• Topic: Economics, Emerging Markets, International Trade and Finance
  • Political Geography: United States
  • Author: Neil R. Ericsson, Esfandiar Maasoumi, Grayham E. Mizon
  • Publication Date: 03-2001
  • Content Type: Working Paper
  • Institution: U.S. Government
  • Abstract: This retrospective provides a biographical history of Denis Sargan's career and reviews his contributions to econometrics, emphasizing the breadth of his work in both theoretical and applied econometrics. We include a complete bibliography for Denis and a list of PhD theses that he supervised--students were a substantive facet of his professional life. Finally, two of Denis's previously unpublished manuscripts on model building now appear in print.
  • Topic: Economics, Emerging Markets, International Trade and Finance
  • Political Geography: United States
  • Author: John H. Rogers, Hayden P. Smith
  • Publication Date: 03-2001
  • Content Type: Working Paper
  • Institution: U.S. Government
  • Abstract: Using consumer price indexes from cities in the U.S., Canada and Mexico, we estimate the "border effect" on U.S.-Mexican relative prices and find that it is nearly an order of magnitude larger than for U.S.-Canadian prices. However, during a very stable sub-period in Mexico (May 1988 to November 1994), the "width" of the U.S.-Mexican border falls dramatically and becomes approximately equal to the U.S.-Canadian border. We then show that when consideration is limited to cities lying geographically very close to the U.S.-Mexican border--San Diego, Los Angeles, Houston, Dallas, Tijuana, Mexicali, Juarez, and Matamoros--the border width falls compared to that estimated with the full sample of U.S. and Mexican cities, but falls only very slightly. We also present evidence that the border effect in U.S.-Mexican prices is not primarily due to the border effect in U.S.-Mexican wages. Finally, using the prices of 276 highly dis-aggregated goods and services, we estimate the variability of relative prices of different items within Mexican cities. This measure of relative price variability declines during the stable peso sub-period, but by less than the decline in nominal and real (i.e., CPI-based) exchange rate variability. Our results are strong evidence of a "nominal border effect" in relative prices within NAFTA, but also indicate that real side influences are important.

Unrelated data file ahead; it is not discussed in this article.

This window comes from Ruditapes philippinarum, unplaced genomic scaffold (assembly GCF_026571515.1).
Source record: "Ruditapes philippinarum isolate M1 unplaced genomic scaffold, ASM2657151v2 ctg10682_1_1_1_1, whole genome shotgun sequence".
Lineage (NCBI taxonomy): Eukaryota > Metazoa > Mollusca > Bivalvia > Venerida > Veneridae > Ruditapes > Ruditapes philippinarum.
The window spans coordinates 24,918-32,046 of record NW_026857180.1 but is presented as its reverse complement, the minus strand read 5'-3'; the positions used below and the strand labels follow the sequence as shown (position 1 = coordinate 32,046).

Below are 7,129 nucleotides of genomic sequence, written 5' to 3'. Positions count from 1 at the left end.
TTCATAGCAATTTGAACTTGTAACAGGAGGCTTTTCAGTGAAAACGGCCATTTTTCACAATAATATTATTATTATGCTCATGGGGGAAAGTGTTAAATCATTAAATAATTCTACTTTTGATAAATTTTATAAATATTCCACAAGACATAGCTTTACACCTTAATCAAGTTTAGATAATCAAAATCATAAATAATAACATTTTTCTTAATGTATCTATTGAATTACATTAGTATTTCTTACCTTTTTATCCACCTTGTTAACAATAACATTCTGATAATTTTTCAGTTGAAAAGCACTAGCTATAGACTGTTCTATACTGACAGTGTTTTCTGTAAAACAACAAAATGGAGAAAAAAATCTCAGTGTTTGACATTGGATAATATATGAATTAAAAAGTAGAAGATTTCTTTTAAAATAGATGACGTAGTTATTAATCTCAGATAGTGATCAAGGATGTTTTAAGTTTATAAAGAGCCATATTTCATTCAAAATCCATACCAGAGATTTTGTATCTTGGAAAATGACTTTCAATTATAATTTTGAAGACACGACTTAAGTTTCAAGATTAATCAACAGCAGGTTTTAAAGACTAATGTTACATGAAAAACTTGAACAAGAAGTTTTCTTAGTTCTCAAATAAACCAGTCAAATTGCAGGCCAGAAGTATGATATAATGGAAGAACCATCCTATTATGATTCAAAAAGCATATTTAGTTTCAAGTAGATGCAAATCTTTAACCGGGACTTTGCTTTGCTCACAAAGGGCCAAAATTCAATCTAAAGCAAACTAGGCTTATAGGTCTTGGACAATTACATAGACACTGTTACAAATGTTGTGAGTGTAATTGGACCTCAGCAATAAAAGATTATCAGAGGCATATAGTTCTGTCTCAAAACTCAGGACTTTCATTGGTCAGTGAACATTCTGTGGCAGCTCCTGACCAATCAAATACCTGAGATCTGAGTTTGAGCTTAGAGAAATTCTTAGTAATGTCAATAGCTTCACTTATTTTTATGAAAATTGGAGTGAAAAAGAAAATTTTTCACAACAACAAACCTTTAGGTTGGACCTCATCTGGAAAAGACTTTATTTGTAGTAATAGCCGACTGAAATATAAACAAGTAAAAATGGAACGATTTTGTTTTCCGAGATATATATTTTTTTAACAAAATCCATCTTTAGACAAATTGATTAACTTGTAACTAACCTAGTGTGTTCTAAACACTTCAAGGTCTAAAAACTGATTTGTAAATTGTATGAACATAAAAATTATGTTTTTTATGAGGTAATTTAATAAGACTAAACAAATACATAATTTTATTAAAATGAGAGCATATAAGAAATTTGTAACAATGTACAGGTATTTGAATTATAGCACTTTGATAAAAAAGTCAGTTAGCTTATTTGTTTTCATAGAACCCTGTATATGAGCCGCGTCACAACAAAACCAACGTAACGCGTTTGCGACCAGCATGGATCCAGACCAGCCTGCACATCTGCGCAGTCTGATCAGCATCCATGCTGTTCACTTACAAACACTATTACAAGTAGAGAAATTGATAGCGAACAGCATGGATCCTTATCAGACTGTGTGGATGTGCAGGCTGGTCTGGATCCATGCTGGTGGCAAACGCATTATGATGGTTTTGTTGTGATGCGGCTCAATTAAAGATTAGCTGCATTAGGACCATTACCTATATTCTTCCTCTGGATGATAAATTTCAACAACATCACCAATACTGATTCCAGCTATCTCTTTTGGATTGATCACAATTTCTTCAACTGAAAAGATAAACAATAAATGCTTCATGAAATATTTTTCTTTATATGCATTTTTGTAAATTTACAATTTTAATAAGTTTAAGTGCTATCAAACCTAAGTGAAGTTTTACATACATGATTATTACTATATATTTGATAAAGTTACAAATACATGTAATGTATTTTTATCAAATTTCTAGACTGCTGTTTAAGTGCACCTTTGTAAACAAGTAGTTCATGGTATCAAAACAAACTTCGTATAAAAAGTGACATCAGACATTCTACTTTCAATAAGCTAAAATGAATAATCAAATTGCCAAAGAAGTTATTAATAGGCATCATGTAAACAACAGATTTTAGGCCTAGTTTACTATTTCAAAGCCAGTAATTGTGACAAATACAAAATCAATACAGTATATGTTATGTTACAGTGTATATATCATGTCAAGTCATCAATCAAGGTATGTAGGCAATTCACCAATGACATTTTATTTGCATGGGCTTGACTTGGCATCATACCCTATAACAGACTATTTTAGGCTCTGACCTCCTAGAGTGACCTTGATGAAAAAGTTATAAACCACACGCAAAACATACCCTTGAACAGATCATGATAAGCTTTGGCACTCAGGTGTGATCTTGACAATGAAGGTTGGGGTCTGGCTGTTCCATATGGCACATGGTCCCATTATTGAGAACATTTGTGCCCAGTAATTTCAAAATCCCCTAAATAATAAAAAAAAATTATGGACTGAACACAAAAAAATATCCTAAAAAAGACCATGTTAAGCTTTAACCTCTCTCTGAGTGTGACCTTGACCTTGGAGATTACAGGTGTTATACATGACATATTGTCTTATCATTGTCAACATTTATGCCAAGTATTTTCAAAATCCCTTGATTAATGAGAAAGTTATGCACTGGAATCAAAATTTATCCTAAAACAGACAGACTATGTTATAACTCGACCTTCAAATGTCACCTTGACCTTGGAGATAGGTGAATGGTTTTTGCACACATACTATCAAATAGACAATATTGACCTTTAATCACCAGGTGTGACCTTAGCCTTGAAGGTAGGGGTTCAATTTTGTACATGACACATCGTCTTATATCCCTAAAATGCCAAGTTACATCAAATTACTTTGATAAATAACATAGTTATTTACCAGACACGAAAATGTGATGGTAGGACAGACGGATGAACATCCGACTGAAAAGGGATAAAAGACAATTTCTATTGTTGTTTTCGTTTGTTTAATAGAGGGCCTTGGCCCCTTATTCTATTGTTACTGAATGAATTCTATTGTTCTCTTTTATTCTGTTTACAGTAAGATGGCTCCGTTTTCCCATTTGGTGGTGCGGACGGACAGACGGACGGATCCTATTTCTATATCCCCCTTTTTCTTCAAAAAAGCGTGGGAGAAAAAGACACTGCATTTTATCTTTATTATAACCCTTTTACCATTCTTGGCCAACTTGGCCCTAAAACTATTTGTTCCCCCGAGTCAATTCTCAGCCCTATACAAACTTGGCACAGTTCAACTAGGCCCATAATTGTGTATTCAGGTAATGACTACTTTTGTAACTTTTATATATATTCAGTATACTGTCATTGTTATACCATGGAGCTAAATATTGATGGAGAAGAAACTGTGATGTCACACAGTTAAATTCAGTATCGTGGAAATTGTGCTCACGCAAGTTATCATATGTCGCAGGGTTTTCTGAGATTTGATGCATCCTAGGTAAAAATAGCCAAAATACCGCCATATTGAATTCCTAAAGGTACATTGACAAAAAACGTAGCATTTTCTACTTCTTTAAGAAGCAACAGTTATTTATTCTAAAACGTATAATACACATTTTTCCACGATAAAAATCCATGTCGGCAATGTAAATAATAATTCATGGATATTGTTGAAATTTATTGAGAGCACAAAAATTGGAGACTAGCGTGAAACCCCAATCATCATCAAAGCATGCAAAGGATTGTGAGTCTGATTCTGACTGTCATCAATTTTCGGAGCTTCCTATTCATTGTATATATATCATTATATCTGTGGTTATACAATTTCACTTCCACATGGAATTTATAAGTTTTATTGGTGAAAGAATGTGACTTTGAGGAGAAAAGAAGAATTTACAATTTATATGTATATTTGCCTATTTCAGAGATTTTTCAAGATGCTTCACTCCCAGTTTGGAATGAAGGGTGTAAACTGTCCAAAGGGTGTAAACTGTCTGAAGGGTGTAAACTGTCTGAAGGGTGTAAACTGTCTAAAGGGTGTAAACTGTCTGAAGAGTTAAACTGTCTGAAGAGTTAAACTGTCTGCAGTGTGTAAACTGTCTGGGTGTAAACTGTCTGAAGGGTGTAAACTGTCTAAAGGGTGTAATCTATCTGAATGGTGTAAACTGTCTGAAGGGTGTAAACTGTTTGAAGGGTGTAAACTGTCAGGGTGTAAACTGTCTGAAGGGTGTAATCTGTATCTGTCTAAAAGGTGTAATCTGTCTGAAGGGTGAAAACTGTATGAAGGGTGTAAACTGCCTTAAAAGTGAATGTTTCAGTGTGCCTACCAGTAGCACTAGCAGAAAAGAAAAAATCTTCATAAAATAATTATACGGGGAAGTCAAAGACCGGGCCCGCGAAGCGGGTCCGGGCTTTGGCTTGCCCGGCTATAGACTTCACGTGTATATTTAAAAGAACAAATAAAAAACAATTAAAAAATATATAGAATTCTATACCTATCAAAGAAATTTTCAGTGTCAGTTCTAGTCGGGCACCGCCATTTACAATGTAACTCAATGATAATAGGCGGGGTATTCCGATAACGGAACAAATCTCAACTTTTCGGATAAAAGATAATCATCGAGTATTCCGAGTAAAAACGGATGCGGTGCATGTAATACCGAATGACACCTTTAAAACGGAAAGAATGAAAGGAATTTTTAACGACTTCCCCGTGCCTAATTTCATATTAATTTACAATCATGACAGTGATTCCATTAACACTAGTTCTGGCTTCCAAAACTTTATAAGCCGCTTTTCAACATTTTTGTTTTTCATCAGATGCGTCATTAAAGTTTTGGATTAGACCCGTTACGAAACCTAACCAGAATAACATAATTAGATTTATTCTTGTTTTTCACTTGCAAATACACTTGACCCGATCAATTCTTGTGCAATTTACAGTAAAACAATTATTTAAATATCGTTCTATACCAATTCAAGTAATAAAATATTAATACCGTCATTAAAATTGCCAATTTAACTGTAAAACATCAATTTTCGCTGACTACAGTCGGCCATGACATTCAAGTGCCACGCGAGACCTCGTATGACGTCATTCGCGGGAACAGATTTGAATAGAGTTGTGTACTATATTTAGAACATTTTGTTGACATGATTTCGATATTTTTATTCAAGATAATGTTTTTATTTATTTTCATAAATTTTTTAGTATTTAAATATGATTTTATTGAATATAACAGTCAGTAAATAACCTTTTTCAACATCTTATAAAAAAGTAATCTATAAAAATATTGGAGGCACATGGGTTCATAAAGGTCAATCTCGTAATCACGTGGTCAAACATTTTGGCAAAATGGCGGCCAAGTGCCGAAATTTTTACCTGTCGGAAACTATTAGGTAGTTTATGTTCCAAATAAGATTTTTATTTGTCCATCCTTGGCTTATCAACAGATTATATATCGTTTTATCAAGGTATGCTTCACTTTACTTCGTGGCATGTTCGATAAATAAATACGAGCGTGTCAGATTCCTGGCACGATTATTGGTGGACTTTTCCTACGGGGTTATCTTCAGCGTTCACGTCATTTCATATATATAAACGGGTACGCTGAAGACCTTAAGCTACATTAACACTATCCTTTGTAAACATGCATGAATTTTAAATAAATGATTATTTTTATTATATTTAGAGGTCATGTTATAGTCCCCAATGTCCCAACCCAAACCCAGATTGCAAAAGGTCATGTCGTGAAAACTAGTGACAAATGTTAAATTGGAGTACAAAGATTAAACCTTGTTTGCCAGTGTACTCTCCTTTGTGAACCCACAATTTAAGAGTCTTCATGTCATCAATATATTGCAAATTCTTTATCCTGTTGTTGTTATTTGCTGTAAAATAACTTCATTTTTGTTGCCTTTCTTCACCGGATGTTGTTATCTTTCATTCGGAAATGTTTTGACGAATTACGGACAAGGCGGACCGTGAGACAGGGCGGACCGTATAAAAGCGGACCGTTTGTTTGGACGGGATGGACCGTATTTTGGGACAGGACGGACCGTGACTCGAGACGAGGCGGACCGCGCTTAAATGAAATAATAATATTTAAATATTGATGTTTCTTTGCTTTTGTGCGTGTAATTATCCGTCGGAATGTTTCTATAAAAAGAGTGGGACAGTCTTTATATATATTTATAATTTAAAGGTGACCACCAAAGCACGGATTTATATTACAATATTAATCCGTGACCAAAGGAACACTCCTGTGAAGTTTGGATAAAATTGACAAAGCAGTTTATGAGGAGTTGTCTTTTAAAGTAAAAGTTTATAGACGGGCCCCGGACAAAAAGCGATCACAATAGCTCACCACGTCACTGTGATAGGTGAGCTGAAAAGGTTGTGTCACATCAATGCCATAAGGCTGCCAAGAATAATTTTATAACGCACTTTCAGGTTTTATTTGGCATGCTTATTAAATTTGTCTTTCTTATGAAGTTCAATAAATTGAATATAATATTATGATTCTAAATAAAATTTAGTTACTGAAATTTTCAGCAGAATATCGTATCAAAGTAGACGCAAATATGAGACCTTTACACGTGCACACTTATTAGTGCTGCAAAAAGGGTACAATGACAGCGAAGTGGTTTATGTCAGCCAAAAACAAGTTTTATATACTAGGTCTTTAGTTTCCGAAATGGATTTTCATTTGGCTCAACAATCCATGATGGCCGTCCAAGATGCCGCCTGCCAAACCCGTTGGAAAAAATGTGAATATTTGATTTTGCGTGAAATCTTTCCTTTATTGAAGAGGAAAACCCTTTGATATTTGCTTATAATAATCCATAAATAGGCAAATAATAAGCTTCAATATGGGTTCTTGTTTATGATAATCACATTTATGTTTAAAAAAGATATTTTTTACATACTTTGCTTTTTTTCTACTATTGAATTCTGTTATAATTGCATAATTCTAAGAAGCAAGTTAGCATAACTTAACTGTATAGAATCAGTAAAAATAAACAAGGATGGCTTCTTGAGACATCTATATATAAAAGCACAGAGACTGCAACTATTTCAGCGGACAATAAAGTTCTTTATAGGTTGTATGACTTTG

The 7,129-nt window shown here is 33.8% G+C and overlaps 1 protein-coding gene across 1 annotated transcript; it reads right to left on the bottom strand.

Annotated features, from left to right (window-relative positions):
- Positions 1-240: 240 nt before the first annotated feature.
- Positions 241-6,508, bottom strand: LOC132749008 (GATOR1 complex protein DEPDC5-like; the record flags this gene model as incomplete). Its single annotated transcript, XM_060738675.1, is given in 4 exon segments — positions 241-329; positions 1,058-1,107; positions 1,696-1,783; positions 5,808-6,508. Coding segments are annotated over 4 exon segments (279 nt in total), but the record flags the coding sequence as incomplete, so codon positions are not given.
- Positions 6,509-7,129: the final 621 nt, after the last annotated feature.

• Topic: Economics, Emerging Markets, International Trade and Finance